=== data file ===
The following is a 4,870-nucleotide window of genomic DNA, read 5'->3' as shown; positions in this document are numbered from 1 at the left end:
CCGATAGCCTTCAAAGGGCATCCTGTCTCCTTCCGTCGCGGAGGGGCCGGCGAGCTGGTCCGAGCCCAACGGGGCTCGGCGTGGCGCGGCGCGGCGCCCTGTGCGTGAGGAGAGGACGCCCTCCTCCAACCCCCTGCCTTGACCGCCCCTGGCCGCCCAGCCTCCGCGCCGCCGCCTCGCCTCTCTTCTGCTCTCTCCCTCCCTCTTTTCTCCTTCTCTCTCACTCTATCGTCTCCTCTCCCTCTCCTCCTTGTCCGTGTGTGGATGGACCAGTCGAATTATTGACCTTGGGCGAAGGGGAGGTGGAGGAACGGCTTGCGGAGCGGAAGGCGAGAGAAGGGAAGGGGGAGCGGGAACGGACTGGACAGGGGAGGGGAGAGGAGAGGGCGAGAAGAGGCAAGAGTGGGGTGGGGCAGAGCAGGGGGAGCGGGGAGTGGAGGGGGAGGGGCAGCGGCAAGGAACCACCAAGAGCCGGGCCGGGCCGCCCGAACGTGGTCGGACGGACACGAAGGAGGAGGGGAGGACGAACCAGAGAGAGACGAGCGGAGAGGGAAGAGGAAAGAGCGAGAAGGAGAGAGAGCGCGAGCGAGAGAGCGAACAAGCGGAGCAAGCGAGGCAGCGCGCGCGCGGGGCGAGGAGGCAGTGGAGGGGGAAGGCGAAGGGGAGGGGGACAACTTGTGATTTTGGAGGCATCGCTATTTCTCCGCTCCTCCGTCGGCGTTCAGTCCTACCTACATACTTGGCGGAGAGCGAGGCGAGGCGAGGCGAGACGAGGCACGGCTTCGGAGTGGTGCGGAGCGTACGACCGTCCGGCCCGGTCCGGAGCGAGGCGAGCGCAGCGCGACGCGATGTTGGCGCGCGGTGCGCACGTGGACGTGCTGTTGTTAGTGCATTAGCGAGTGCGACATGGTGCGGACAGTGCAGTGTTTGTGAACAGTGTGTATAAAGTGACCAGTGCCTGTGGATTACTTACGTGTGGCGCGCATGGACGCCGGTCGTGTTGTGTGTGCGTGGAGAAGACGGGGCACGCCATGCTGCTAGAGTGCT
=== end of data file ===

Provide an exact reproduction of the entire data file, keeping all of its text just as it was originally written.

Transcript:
The following is a 4,870-nucleotide window of genomic DNA, read 5'->3' as shown; positions in this document are numbered from 1 at the left end:
CCGATAGCCTTCAAAGGGCATCCTGTCTCCTTCCGTCGCGGAGGGGCCGGCGAGCTGGTCCGAGCCCAACGGGGCTCGGCGTGGCGCGGCGCGGCGCCCTGTGCGTGAGGAGAGGACGCCCTCCTCCAACCCCCTGCCTTGACCGCCCCTGGCCGCCCAGCCTCCGCGCCGCCGCCTCGCCTCTCTTCTGCTCTCTCCCTCCCTCTTTTCTCCTTCTCTCTCACTCTATCGTCTCCTCTCCCTCTCCTCCTTGTCCGTGTGTGGATGGACCAGTCGAATTATTGACCTTGGGCGAAGGGGAGGTGGAGGAACGGCTTGCGGAGCGGAAGGCGAGAGAAGGGAAGGGGGAGCGGGAACGGACTGGACAGGGGAGGGGAGAGGAGAGGGCGAGAAGAGGCAAGAGTGGGGTGGGGCAGAGCAGGGGGAGCGGGGAGTGGAGGGGGAGGGGCAGCGGCAAGGAACCACCAAGAGCCGGGCCGGGCCGCCCGAACGTGGTCGGACGGACACGAAGGAGGAGGGGAGGACGAACCAGAGAGAGACGAGCGGAGAGGGAAGAGGAAAGAGCGAGAAGGAGAGAGAGCGCGAGCGAGAGAGCGAACAAGCGGAGCAAGCGAGGCAGCGCGCGCGCGGGGCGAGGAGGCAGTGGAGGGGGAAGGCGAAGGGGAGGGGGACAACTTGTGATTTTGGAGGCATCGCTATTTCTCCGCTCCTCCGTCGGCGTTCAGTCCTACCTACATACTTGGCGGAGAGCGAGGCGAGGCGAGGCGAGACGAGGCACGGCTTCGGAGTGGTGCGGAGCGTACGACCGTCCGGCCCGGTCCGGAGCGAGGCGAGCGCAGCGCGACGCGATGTTGGCGCGCGGTGCGCACGTGGACGTGCTGTTGTTAGTGCATTAGCGAGTGCGACATGGTGCGGACAGTGCAGTGTTTGTGAACAGTGTGTATAAAGTGACCAGTGCCTGTGGATTACTTACGTGTGGCGCGCATGGACGCCGGTCGTGTTGTGTGTGCGTGGAGAAGACGGGGCACGCCATGCTGCTAGAGTGCT